When summer turned to autumn, he watched the leaves of the trees begin to fall, sometimes he would cry with joy, for he remembered how much he had released and given away to be in the place where his teacher had placed him. He cried not from a sense of loss but from a lightness of being; from a gratitude; one that he deeply felt from having been liberated from the weight of the emotion of daily life.
The young man had learned to detach and accept life, so he knew how to transcend circumstances. He had touched and found the heroism of his human spirit, he knew it, and he understood the awesome nature of our spiritual journey.
He was brave and yet he also had purity, compassion, and selflessness, qualities he had learned from watching his teacher in the past. As the leaves fell from the branches he would remember the major turning points of his life, and sometimes he would think about his family and his village, and he would compare that to his current situation. It seemed to him that each leaf that fell represented some aspect of his inner self or some part of his life’s journey.
Winter approached once more, and soon the first frost lay upon the little hill, and days later it was followed by snow. Now there were only three other students still sitting, still there was no sign of the old sage. A year had passed. The solstice was approaching once more and the student felt ever more balanced, at peace and at one with himself and the beauty around him. He had learned the art of waiting—a simple strength, in that he did not wait inside his emotions wondering whether the sage might come, instead he had switched his mind to wait inside the eternity, which he knew he was a part of. He felt that if needs be he’d wait forever and die upon that stool if necessary. He was the Tao, the morning dew, the summer breeze; he was the living spirit in all things. He was the yang nestled inside the yin—eternal. Sometimes, he prayed to the feminine essence of the Bodhisattva Kuan-yin, for he knew she was the valley spirit and from her inspiration he had learned he was nothing and yet he was all things, eternal, immortal, universal and infinite, for it is not written: “The valley spirit never dies…” And so the young man became like his old teacher, the embodiment of a yang essence, the temperament of a yin serenity, and the reality of an immortal spirit, all these things inside one student’s body and mind.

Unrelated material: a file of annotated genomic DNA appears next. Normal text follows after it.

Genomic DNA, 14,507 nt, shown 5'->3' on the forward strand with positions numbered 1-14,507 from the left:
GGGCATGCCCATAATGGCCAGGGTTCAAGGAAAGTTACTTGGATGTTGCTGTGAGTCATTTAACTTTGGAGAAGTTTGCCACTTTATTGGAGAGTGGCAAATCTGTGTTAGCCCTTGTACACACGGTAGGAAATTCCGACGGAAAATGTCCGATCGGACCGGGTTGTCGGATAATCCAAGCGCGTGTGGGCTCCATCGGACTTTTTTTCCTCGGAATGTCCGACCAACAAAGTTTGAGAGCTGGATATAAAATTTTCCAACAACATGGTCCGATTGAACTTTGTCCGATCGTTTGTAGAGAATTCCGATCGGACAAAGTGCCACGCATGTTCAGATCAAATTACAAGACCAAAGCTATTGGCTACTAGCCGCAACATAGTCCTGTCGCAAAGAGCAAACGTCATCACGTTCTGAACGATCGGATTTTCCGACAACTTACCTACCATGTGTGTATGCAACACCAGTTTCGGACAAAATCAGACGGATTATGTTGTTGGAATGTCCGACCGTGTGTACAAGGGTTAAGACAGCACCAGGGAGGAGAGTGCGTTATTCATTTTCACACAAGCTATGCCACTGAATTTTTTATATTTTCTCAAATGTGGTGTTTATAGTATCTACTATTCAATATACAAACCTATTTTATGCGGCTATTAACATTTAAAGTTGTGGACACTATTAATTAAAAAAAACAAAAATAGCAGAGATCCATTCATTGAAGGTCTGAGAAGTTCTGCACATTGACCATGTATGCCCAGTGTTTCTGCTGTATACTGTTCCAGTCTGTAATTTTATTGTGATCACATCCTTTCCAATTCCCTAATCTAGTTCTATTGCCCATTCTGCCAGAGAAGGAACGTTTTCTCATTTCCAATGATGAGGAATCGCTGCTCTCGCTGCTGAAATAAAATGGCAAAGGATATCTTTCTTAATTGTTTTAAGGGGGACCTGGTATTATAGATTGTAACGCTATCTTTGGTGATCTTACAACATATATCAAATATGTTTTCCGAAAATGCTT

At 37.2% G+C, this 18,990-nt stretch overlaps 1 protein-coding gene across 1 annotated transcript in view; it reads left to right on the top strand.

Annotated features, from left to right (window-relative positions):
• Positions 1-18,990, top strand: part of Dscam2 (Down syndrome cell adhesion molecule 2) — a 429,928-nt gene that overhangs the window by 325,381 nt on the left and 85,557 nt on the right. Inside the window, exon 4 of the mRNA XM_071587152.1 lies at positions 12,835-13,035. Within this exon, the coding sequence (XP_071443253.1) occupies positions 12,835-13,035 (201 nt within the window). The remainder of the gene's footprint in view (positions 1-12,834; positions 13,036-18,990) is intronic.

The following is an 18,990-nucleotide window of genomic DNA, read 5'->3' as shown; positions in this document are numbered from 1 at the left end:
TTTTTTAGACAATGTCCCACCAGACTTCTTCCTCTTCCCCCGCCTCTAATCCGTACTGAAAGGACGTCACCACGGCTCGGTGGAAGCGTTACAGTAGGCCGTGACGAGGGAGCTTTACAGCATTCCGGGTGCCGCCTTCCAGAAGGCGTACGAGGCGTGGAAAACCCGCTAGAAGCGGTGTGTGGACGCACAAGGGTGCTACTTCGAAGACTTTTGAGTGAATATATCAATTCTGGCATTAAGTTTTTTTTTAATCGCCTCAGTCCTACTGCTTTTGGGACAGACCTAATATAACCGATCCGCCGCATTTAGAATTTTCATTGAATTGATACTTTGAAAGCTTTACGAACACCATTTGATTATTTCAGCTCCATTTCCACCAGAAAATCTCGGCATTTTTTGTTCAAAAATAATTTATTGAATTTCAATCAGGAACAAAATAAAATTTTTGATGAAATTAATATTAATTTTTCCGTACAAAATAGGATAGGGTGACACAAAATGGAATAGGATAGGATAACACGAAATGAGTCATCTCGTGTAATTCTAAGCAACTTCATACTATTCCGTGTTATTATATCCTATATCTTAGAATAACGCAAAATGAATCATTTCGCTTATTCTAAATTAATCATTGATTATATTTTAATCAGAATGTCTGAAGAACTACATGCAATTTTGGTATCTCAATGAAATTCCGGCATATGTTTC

The holy days of the winter solstice finally came and the young man could again hear the mysterious humming and the rapping of the monks in the distance. Three days passed and as the monks tapped out their rhythm, the student did the same tapping on his stool with a stone, and as the monks hummed, he hummed. He sat and waited.